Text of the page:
I have started to work on the 2015 garden plans with an aim to better document where I have planted different varieties. Last season, I planted several varieties of carrots, as an example, but when it came to harvest, I wasn't really sure which were which so didn't have a good idea of the best producers.
But I'm having a difficult time. One reason, of course, is that I haven't made my seed order so don't have a full picture of everything I plan to grow - I've only received
So I can't just say I'll put the potatoes over in garden X this year and move the beans where the potatoes were because they take up considerably different spaces (although I plan to do less potatoes and more beans this year so maybe they'll be closer in size).
And I continue to add new crops every year which adds to the challenge. But I'll keep plugging away at it and hope to have some sort of plan laid out by end of February when I'll start many of the seeds inside.
As for tracking progress, I've seen a number of different apps that I'm checking out to see if any will work well enough for me. I really, really, really want to track progress to see what worked and what didn't as well as the amounts of the harvests (as in, how many pounds I've harvested). But I work a lot of hours at my day job and don't always have the time - so need to make it as easy as possible.
I also want to track when I plant, transplant, etc. I started this tracking last year but got distracted and didn't quite follow through. I've found some "garden calendars" in excel format with many of the fields filled in already, so I hope to take advantage of one of those.
Many of the gardeners I follow through Daphne's Dandelions Harvest Monday have many of these tracking techniques down pat, so I'll take advantage where I can.
Either way, I'm very excited about the upcoming season and looking forward to seeing what other folks have planned.
Good luck with the plan. I make my plan before I order seeds. I just don't have varieties listed at that point. I have gotten better at the whole record keeping thing over the years. But I still fail at times. I forget to note when I seed things or transplant out. I really try though. I find the records to be useful if something does really well or if something fails due to lack of growing time or insect attack.ReplyDelete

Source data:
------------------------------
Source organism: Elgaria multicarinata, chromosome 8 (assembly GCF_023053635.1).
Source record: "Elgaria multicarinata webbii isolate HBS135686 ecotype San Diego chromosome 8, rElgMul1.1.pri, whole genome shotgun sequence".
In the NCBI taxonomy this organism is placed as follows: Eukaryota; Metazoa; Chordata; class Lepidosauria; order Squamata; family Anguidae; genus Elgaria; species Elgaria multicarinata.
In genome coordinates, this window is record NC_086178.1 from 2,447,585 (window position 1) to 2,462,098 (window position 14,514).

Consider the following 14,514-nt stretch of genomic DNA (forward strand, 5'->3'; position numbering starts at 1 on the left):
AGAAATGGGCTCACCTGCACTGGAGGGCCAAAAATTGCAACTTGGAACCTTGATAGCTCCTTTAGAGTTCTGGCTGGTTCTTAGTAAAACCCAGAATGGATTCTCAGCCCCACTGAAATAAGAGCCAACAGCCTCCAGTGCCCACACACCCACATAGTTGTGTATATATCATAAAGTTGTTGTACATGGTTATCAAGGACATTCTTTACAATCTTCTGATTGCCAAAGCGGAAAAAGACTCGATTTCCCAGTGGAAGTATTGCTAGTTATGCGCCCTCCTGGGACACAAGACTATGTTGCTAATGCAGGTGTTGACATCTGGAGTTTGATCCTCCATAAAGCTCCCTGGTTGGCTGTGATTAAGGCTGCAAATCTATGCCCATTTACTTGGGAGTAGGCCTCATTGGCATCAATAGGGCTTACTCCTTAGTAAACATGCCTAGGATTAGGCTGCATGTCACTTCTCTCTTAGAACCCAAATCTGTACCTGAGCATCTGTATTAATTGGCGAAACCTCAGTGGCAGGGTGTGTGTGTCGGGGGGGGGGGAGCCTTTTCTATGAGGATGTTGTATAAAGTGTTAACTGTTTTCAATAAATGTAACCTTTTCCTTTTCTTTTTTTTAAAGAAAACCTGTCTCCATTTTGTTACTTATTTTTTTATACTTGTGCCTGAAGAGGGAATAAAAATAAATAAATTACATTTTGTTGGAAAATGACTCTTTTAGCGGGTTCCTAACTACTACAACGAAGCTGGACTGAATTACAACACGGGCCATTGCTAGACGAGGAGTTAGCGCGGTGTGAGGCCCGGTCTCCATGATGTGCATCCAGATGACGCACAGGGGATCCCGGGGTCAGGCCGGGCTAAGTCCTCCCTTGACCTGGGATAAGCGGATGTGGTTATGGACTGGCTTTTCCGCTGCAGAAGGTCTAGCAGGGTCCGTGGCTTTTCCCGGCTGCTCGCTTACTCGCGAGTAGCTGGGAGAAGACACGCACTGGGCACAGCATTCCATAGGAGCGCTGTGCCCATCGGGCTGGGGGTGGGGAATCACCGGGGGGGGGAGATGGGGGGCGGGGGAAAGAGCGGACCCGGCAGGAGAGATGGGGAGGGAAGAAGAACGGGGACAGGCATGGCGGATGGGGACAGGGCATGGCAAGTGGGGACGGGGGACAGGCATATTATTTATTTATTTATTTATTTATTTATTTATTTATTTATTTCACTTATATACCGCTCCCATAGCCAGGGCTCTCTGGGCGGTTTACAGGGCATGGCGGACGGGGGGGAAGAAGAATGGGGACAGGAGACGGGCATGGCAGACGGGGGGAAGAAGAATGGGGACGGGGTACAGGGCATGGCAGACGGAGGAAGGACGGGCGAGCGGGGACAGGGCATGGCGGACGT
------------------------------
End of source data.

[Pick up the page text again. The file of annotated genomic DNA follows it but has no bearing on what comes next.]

It makes sense to make the plan before ordering seeds or I might run out of room! I just get too excited about all the new varieties to try. In my case, I have a lot of space and can always put things into containers if I run out of actual garden space.Delete
I'm so excited too!!ReplyDelete
I've just finished my plan and am about to order my seeds. I find what works best for me it to see what I want to grow (i.e. carrots) and how much space they are going to take up. Then I figure out how many different varieties I want to fit into that spot. If I didn't do that, I likely would end up with WAY too many seeds 'cause we all know how seed purchases can just snowball and all of a sudden you have 10 varieties of carrots with only enough space for 4!
I know what you mean about different crops having different space requirements when it comes to crop rotation - I am struggling with that too...certain plant families are real space hogs!
I hear you on the too many seeds bit. I actually don't need to buy so many seeds this year because I overbought so much last year that I have MANY packages not even opened yet. Oy.Delete
Hee hee, I like your garden plan diagram. Mine's not any better. I have different shapes of beds too which makes rotation interesting. Last year I removed 4 big raised beds that had timber edging which had rotted (and they were also a bit wide for me to reach in to the middle). In the same space I made 6 thinner heaped beds with no edging ( they are actually a little bit longer too as I made a path narrower). This year I might have to plant my potatoes in them, which will be hard to do, as there's no room to earth-up so I might just mulch thickly instead. I haven't worked out my rotations yet, maybe I'll do that today!ReplyDelete
I like the framing for raised beds mainly for aesthetic reasons ... and I guess they keep the soil in place a bit. But I am probably going to move towards what you are doing - "heaped beds with no edging".ReplyDelete
Yep, I really like raised beds with timber edging too, they look good and keep everything tidy. The ones I removed had lasted a few years but I didn't have any wood to replace them with, plus we get invasive couch grass that gets under the edge into the bed and is difficult to weed out and even grows into the timber once it starts to rot. So all in all I decided to go for the heaped beds and see how that goes. One of the problems is that they dry out quicker, as there's more exposed edge.If I was being clever when I made the heaped beds I think I'd have curved them a bit, (like a kidney shape), to trap rain water to run into the base of the beds (I haven't explained that very well!). But I'll try to do a kind of 'no dig' approach so that the soil structure doesn't get disturbed and lose water. Again, I explained badly!ReplyDelete